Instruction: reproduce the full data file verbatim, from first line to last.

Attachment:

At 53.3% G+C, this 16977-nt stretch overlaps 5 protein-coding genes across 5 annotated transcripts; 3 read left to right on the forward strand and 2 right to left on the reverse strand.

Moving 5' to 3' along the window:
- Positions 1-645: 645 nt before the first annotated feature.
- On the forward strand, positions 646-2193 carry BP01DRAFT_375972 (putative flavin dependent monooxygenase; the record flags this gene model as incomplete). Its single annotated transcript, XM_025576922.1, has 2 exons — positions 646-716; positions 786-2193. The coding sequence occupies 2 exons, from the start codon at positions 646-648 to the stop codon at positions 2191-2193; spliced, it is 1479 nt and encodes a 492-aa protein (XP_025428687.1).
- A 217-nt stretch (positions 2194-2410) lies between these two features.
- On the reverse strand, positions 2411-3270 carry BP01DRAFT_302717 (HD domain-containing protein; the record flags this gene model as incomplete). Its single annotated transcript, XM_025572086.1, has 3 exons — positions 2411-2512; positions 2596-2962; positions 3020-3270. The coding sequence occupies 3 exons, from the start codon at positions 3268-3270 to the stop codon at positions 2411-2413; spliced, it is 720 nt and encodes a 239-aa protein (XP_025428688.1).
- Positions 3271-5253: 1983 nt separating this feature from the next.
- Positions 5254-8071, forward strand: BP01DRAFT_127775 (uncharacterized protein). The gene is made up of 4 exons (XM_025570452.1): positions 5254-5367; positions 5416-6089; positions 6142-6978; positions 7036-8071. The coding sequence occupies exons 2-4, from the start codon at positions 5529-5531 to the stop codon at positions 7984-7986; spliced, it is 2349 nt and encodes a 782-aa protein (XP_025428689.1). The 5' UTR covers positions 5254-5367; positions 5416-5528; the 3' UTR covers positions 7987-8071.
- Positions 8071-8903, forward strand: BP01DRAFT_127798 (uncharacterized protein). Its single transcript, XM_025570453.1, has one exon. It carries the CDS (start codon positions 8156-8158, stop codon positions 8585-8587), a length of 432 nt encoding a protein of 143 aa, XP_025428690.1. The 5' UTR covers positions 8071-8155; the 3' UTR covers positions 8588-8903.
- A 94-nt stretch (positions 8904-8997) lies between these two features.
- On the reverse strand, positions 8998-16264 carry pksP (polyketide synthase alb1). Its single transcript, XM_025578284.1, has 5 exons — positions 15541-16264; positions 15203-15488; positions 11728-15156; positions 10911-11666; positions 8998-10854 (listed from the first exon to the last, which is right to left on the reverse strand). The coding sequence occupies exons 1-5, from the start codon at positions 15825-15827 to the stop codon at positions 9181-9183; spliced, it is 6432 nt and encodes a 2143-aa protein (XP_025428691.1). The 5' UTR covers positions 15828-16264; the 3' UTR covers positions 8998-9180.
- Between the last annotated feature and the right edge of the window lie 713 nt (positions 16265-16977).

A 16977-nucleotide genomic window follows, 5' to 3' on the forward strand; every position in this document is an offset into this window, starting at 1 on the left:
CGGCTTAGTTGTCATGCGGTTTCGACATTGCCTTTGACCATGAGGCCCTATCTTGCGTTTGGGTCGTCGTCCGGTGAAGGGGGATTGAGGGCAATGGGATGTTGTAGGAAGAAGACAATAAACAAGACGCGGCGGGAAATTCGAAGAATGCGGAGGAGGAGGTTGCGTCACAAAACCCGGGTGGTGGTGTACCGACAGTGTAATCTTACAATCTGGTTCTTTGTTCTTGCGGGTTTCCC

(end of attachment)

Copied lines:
At 53.3% G+C, this 16977-nt stretch overlaps 5 protein-coding genes across 5 annotated transcripts; 3 read left to right on the forward strand and 2 right to left on the reverse strand.

Moving 5' to 3' along the window:
- Positions 1-645: 645 nt before the first annotated feature.
- On the forward strand, positions 646-2193 carry BP01DRAFT_375972 (putative flavin dependent monooxygenase; the record flags this gene model as incomplete). Its single annotated transcript, XM_025576922.1, has 2 exons — positions 646-716; positions 786-2193. The coding sequence occupies 2 exons, from the start codon at positions 646-648 to the stop codon at positions 2191-2193; spliced, it is 1479 nt and encodes a 492-aa protein (XP_025428687.1).
- A 217-nt stretch (positions 2194-2410) lies between these two features.
- On the reverse strand, positions 2411-3270 carry BP01DRAFT_302717 (HD domain-containing protein; the record flags this gene model as incomplete). Its single annotated transcript, XM_025572086.1, has 3 exons — positions 2411-2512; positions 2596-2962; positions 3020-3270. The coding sequence occupies 3 exons, from the start codon at positions 3268-3270 to the stop codon at positions 2411-2413; spliced, it is 720 nt and encodes a 239-aa protein (XP_025428688.1).
- Positions 3271-5253: 1983 nt separating this feature from the next.
- Positions 5254-8071, forward strand: BP01DRAFT_127775 (uncharacterized protein). The gene is made up of 4 exons (XM_025570452.1): positions 5254-5367; positions 5416-6089; positions 6142-6978; positions 7036-8071. The coding sequence occupies exons 2-4, from the start codon at positions 5529-5531 to the stop codon at positions 7984-7986; spliced, it is 2349 nt and encodes a 782-aa protein (XP_025428689.1). The 5' UTR covers positions 5254-5367; positions 5416-5528; the 3' UTR covers positions 7987-8071.
- Positions 8071-8903, forward strand: BP01DRAFT_127798 (uncharacterized protein). Its single transcript, XM_025570453.1, has one exon. It carries the CDS (start codon positions 8156-8158, stop codon positions 8585-8587), a length of 432 nt encoding a protein of 143 aa, XP_025428690.1. The 5' UTR covers positions 8071-8155; the 3' UTR covers positions 8588-8903.
- A 94-nt stretch (positions 8904-8997) lies between these two features.
- On the reverse strand, positions 8998-16264 carry pksP (polyketide synthase alb1). Its single transcript, XM_025578284.1, has 5 exons — positions 15541-16264; positions 15203-15488; positions 11728-15156; positions 10911-11666; positions 8998-10854 (listed from the first exon to the last, which is right to left on the reverse strand). The coding sequence occupies exons 1-5, from the start codon at positions 15825-15827 to the stop codon at positions 9181-9183; spliced, it is 6432 nt and encodes a 2143-aa protein (XP_025428691.1). The 5' UTR covers positions 15828-16264; the 3' UTR covers positions 8998-9180.
- Between the last annotated feature and the right edge of the window lie 713 nt (positions 16265-16977).

A 16977-nucleotide genomic window follows, 5' to 3' on the forward strand; every position in this document is an offset into this window, starting at 1 on the left:
CGGCTTAGTTGTCATGCGGTTTCGACATTGCCTTTGACCATGAGGCCCTATCTTGCGTTTGGGTCGTCGTCCGGTGAAGGGGGATTGAGGGCAATGGGATGTTGTAGGAAGAAGACAATAAACAAGACGCGGCGGGAAATTCGAAGAATGCGGAGGAGGAGGTTGCGTCACAAAACCCGGGTGGTGGTGTACCGACAGTGTAATCTTACAATCTGGTTCTTTGTTCTTGCGGGTTTCCC